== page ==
These concerns reflect the prospect that the terrible earthquake and tsunami will prove to be unusually destructive for the Japanese economy. The damage to the country’s power grid may extend the economic costs far beyond the communities directly devastated by the disasters, slowing agriculture and industrial activity across up to one-third of the country. And with the frightening news that Tokyo’s water supply contain radioactive iodine dangerous to infants, the radiation from crippled nuclear power facilities could bring economic activity to a halt in much more of the country, and for some time to come.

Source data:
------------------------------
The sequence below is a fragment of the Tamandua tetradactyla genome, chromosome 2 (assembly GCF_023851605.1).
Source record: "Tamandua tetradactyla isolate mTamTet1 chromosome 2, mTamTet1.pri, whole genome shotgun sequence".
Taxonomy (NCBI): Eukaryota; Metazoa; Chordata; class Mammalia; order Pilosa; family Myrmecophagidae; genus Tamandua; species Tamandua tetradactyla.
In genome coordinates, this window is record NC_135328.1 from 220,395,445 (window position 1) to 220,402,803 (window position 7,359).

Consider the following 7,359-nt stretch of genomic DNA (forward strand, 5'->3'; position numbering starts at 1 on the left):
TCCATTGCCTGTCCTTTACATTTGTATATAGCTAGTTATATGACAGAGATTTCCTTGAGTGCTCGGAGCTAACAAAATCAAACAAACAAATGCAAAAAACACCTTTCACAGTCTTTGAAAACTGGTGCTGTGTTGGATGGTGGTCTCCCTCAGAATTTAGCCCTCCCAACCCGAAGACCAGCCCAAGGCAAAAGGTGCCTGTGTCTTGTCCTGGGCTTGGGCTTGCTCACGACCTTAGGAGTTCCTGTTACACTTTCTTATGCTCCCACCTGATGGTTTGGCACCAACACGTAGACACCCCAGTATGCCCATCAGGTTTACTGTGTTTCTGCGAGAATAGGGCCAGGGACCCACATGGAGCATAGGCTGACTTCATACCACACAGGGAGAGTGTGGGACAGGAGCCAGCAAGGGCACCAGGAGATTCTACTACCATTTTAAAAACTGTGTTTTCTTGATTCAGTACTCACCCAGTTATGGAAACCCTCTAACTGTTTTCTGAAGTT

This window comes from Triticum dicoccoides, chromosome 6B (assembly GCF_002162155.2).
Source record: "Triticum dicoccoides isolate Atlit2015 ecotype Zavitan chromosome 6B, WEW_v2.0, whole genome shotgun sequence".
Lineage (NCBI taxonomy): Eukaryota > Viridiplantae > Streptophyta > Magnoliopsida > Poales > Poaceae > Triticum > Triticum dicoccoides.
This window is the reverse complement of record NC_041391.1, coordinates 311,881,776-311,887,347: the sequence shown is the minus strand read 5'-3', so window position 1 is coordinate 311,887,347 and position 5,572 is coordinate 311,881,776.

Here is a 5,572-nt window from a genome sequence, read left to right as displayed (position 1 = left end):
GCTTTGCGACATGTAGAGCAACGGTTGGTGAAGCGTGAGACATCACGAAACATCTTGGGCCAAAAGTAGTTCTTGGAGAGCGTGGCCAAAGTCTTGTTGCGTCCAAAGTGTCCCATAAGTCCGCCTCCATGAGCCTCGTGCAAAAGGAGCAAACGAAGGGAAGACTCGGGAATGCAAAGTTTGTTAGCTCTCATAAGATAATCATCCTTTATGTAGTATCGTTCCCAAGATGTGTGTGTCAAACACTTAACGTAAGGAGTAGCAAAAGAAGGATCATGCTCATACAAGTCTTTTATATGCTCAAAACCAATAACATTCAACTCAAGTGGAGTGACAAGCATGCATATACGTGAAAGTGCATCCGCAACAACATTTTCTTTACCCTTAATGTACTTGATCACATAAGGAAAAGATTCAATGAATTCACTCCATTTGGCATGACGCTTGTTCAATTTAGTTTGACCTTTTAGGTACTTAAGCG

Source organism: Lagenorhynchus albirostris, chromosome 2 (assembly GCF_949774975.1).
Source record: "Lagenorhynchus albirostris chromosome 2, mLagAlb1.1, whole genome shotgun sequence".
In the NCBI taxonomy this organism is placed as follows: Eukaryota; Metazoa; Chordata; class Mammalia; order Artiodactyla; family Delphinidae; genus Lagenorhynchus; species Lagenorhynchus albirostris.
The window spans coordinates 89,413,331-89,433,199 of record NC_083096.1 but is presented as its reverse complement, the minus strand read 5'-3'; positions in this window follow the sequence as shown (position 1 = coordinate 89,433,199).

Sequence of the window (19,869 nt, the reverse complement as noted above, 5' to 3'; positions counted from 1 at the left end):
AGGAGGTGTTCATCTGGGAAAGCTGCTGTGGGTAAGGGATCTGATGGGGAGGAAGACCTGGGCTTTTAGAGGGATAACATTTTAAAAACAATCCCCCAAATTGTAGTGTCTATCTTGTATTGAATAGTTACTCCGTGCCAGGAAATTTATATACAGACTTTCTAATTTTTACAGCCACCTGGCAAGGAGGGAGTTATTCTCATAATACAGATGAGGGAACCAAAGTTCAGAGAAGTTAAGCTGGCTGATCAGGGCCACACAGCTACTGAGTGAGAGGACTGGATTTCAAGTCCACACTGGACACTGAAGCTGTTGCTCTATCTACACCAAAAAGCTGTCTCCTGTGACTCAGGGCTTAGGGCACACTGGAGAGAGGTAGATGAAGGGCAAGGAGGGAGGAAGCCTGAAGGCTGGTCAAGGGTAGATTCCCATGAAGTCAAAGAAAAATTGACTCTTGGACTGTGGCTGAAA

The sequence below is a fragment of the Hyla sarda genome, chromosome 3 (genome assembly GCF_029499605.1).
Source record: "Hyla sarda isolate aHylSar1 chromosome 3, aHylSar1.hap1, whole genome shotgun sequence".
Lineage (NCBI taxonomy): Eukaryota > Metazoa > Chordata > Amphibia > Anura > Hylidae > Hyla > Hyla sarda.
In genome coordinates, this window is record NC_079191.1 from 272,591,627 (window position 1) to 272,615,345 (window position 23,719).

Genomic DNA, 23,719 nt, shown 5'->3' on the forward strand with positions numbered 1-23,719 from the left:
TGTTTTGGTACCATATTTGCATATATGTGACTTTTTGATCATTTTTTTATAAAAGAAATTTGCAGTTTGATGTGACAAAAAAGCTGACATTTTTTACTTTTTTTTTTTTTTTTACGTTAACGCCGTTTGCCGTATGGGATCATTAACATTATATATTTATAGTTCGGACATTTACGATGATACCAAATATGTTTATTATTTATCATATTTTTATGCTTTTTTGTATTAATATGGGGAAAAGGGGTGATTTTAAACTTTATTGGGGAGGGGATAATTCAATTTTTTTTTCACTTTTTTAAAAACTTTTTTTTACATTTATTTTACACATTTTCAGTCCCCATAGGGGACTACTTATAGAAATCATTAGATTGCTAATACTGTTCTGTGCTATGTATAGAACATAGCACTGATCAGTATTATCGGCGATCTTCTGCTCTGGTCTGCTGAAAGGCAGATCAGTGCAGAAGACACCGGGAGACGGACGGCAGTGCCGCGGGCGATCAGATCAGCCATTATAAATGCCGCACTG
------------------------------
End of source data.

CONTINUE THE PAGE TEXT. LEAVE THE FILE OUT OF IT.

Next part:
If this comes to pass, the aftershocks for the U.S. economy could be quite serious. The disaster and its disruptions for the Japanese economy have already begun to cut into the earnings and incomes of Japanese companies and citizens. To cover rising debts and other unexpected expenses, Japanese investors have been converting some of their foreign assets to yen, and then bringing those yen back home. Most of these liquidations involve American assets: Japanese investors hold some $211 billion in U.S. stocks and another $134 billion in U.S. corporate debt. Moreover, if the earnings of Japanese companies and the incomes of Japanese investors continue to shrink with the crisis, private saving in Japan will fall — and that’s just as Japan’s budget deficit soars. The result will be that most of the savings that Japanese companies and individuals manage to accumulate will go to finance their own government’s deficits, not to buy our assets. And if the crisis deepens and persists, rising outflows of Japanese holdings will depress U.S. stock prices and raise the interest costs for U.S. corporate borrowers.